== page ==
I think by now everyone knows Greenville is a "foodie" town. Some of my favorites are Luna Rosa which has the BEST gelato, paninis and Italian food. Rick Erwin's West End Grille is my favorite for a nice steak dinner and Coastal Crust in the Village of West Greenville has the best pizza. As far as attractions go, there's hiking at Paris Mountain, Table Rock State Park and many other places. We're fairly close to Lake Jocassee, Keowee and Hartwell so lots of outdoor activities. But really, it's fun just to go downtown and hang out, grab a coffee or dessert, walk around Cleveland Park and along the Swamp Rabbit Trail.

What is something most people don’t know about you?
Hmmm, I'm pretty open, but here are a couple "lesser" known tidbits: I've lived in Ohio, Arizona, Texas, California and South Carolina. We actually moved back to Arizona for three years and just returned to South Carolina about six months ago. I grew up in Arizona, so I knew how hot it was, but I had forgotten it was so hot for so long! We decided we missed Greenville, a lot, so we came back and are probably here for good now. I'm also left-handed and wrote a hiking book about six years ago called Five-Star Trails: South Carolina Upstate: Your Guide to the Area's Most Beautiful Hikes.

What do you like to do outside of work?
Hike (see above). I also love traveling to new places, near and far.

Know someone that you’d like SCPA to spotlight? Email us your recommendations.

FOI Briefs

Release COVID-19 case counts by school district, SC Gov. McMaster tells DHEC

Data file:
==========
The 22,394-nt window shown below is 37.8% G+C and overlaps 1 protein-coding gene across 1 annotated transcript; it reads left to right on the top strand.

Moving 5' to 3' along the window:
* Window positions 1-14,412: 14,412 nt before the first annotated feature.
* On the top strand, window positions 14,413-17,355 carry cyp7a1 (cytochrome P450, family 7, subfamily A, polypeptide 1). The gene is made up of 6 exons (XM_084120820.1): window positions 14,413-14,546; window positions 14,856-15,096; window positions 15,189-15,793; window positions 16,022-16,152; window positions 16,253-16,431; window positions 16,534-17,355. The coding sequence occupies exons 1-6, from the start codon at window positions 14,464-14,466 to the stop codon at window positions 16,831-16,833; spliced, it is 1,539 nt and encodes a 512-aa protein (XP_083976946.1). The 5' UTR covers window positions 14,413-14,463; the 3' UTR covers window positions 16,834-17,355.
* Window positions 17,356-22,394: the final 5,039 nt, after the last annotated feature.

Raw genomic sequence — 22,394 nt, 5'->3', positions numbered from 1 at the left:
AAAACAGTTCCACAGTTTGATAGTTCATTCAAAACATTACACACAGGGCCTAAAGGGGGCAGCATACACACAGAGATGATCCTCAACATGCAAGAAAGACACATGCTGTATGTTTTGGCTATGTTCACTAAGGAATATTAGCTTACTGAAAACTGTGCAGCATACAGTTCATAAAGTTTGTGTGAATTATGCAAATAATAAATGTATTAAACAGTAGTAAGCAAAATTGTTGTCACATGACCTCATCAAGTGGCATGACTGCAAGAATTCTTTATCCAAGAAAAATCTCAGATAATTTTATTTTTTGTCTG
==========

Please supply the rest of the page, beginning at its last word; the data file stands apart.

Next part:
As some students head back to school this month, South Carolina Gov. Henry McMaster wants the state’s public health agency to publicly release daily statistics on how many students and staff members are testing positive for COVID-19.
McMaster said the numbers are in the public’s interest and asked the state’s Department of Health and Environmental Control to start a process to release the counts every day. ... 
In response, a DHEC spokesperson said the agency intends to start work on a process that’ll fulfill McMaster’s request.
By Maayan Schechter, The State | Read more

Transparency concerns arise as Charleston-area law enforcement encrypt radio calls

Charleston County law enforcement agencies completed a switch to fully encrypted radio communications earlier this month, effectively blocking the public from hearing transmissions and prompting transparency concerns.  …
Police scanners have long been a staple of how journalists track incidents ranging from shootings to fires, SCPA Attorney Jay Bender said. …
“I don’t know of any instance where bad guys used a scanner to ambush police or avoid police,” Bender said. “I’ve seen it in movies. ... It’s possible that it could be real but it’s unlikely. I see this as just another step in the isolation of police from the communities they are to serve and protect.”
By Gregory Yee, The Post and Courier | Read more

Surfside Beach rescinds pier construction bid amid ongoing FOIA lawsuit, infighting

A vote taken to appoint a company to restore the Surfside Pier was nullified as an ongoing lawsuit between council members asserts the original decision had been made illegally.
Surfside Beach Town Council unanimously approved a motion during a special meeting Monday to rescind a July 1 vote that awarded the pier reconstruction project to Orion/FBi. The decision to restart the bidding process comes a week after Mayor Bob Hellyer and two council members sued their colleagues over the legalities of that vote.